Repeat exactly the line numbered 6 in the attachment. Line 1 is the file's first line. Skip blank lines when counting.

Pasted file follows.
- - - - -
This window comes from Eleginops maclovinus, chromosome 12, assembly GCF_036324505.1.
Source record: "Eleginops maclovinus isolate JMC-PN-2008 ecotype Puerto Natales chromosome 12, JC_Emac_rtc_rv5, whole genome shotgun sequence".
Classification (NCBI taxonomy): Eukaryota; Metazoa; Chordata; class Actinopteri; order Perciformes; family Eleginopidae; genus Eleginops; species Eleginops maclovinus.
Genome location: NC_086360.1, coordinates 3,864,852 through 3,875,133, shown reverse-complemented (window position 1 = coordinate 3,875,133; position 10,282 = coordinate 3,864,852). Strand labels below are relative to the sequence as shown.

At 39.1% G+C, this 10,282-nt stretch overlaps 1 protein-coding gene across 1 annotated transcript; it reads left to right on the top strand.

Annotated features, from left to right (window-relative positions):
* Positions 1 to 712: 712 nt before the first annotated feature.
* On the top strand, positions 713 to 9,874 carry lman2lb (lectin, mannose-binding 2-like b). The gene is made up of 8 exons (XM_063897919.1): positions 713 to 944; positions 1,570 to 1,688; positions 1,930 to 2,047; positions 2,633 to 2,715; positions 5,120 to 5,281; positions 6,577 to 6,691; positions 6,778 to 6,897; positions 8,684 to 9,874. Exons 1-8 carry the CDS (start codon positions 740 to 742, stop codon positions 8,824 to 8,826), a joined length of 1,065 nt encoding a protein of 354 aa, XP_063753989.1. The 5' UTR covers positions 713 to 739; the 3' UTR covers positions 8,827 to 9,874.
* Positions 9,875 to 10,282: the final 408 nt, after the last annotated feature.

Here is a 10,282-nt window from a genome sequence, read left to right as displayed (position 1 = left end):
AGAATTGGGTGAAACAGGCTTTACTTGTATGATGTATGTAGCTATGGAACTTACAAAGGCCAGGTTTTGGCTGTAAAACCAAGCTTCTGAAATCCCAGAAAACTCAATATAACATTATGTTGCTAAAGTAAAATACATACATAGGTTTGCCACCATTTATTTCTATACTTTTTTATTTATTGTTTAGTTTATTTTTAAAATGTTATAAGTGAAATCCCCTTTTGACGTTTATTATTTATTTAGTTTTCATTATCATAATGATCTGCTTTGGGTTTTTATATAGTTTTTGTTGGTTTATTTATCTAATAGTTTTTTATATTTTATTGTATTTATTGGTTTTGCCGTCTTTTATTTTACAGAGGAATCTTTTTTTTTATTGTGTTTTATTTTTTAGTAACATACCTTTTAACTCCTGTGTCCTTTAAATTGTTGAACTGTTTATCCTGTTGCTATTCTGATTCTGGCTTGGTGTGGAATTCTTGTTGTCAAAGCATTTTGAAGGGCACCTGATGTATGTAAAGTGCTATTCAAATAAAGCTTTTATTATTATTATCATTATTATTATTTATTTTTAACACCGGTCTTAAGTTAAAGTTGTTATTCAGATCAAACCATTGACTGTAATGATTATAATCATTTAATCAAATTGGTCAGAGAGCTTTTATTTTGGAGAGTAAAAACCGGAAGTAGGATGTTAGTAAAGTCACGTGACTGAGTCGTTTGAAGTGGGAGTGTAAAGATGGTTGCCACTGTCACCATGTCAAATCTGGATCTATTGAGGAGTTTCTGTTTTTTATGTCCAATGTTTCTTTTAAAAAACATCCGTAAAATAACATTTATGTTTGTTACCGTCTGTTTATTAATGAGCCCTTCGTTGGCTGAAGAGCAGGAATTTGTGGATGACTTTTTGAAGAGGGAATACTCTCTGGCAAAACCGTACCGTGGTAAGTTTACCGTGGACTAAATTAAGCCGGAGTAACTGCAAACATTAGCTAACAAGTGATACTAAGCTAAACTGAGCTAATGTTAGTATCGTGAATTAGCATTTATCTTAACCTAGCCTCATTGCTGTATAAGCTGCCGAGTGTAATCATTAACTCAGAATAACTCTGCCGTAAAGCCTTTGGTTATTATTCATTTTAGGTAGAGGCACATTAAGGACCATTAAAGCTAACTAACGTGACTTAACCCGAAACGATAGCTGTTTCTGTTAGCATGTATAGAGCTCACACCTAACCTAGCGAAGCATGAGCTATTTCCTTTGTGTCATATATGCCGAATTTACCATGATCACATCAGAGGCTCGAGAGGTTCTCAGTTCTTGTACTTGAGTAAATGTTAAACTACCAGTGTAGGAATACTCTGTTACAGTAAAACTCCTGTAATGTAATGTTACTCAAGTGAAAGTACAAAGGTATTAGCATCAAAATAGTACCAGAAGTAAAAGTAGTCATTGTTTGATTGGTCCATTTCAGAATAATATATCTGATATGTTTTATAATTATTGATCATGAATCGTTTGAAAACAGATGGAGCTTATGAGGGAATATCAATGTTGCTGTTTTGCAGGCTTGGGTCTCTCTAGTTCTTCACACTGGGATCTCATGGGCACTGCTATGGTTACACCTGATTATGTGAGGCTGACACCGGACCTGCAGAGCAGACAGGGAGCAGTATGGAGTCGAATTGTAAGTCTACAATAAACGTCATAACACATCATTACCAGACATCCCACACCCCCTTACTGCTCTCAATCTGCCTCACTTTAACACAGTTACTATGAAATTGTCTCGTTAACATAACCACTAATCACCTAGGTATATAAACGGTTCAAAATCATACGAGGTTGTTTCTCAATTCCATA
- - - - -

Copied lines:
Annotated features, from left to right (window-relative positions):